Over the next three years, the Italian Space Agency (ASI) and Russian Space Agency (Roscosmos) will use the 3D printed Mini-EUSO telescope to analyze UV emissions from the ISS. The aim of the project is to gain a better understanding of cosmic rays and to lay the technological groundwork for future missions to the space station.
“Using Stratasys FDM 3D printing throughout the production of the Mini-EUSO’s mechanical structure enables us to reduce the overall cost of the project,” said Marco Ricci, Lead Researcher at Laboratori Nazionali di Frascati INFN and INFN Country Manager for Collaboration EUSO SPB2 Italia.
“It’s an incredible outcome for us that I have to say I never expected from 3D printing.”
3D printing a space telescope
The space telescope was sent to the ISS to create a high-resolution map of Earth within the UV range (300-400 nm). To do so successfully, the device needed to be capable of withstanding the mechanical stresses and vibrations of being launched into space by a Soyuz rocket.
Utilizing Stratasys’ Fortus 450mc 3D printer and ULTEM 9085 material, the INFN team was able to create a structure to meet strict aerospace and ISS certification requirements. The resulting mechanical frame of the telescope proved to be lighter than the aluminum version and has improved insulation for interior electrical currents than its predecessor.
Laboratori Nazionali di Frascati (LNF) has several Stratasys FDM machines at its Italian base and recently installed PolyJet capability. According to Ricci, LNF researchers used this technology to reduce costs by a factor of ten, and development time by around a year.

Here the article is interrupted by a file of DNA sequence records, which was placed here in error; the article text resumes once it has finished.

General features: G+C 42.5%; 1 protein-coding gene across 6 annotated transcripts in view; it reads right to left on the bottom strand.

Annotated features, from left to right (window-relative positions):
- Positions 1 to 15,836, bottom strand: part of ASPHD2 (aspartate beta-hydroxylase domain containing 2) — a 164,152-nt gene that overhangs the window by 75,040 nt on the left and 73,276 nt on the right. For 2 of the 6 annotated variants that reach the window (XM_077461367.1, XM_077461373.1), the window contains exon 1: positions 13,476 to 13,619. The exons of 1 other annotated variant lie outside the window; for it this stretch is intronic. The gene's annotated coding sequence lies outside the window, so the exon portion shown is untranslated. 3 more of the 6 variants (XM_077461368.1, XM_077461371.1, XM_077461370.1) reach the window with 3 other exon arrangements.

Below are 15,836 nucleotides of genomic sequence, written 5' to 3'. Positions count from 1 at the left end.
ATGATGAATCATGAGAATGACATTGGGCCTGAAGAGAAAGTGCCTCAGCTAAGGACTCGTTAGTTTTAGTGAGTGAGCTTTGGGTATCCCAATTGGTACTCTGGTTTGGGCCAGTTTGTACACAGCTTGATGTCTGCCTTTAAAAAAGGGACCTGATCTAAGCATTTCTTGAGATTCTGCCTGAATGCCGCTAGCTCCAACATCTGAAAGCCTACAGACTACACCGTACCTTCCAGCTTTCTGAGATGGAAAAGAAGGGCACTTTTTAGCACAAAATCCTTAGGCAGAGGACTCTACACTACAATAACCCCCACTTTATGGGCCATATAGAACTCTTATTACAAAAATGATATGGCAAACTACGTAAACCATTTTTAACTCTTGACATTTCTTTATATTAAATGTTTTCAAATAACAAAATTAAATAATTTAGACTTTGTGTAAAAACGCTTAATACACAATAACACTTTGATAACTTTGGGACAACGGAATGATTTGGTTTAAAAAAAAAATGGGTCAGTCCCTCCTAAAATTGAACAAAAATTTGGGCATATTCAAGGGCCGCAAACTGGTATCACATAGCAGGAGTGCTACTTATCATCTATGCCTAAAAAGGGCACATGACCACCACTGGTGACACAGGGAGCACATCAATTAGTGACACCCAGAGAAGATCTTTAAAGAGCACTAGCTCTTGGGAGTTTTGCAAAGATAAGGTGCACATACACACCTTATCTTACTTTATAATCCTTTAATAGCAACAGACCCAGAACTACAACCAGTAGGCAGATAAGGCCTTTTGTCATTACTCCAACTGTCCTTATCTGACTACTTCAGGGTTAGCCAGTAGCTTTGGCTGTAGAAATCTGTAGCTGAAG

Due to its high time resolution of 2.5 us, the Mini-EUSO is capable of detecting a wide range of UV phenomena in the Earth’s atmosphere. Having been successfully installed on the ISS’ low orbit Russian Zvezda module, data is already being sent back to Earth for analysis.
“We are now in the process of analysing the first data recorded by Mini-EUSO and the results are very promising,” added Ricci. “From a researcher’s perspective, I’m extremely proud of the way the project was executed and very excited with the achievements. For me, it’s clear now how 3D printing can significantly contribute towards the future success and technological progress of scientific research.”
Additive manufacturing aboard the ISS
3D printing technology has been applied in varying ways to optimize operations onboard the ISS and to further its research objectives.
Californian off-world manufacturer Made In Space (MIS) was awarded a NASA Small Business Innovation Research (SBIR) contract in May 2018 to develop its Vulcan Hybrid 3D printer. The system is compatible with more than 30 different materials covering both polymers and metals and capable of producing durable high-precision components in orbit.
MIS and Brazilian petrochemical company Braskem created a 3D printed plastic recycling facility for the ISS in October 2019. The ‘Braskem recycler’ aims to improve the sustainability of the station’s manufacturing capabilities, and reduce the number of resupply missions from Earth.
Israeli 3D printer manufacturer Nanodimension received grant approval from the Israel Innovation Authority in May 2019 to develop radio frequency (RF) space systems for the ISS. Working with Floridian communications company Harris Corporation, the project used its ground-based satellite tracking station to make contact with 3D printed RF systems.
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Featured image shows the Cosmic-ray watchtower aboard the International Space Station. Photo via NASA.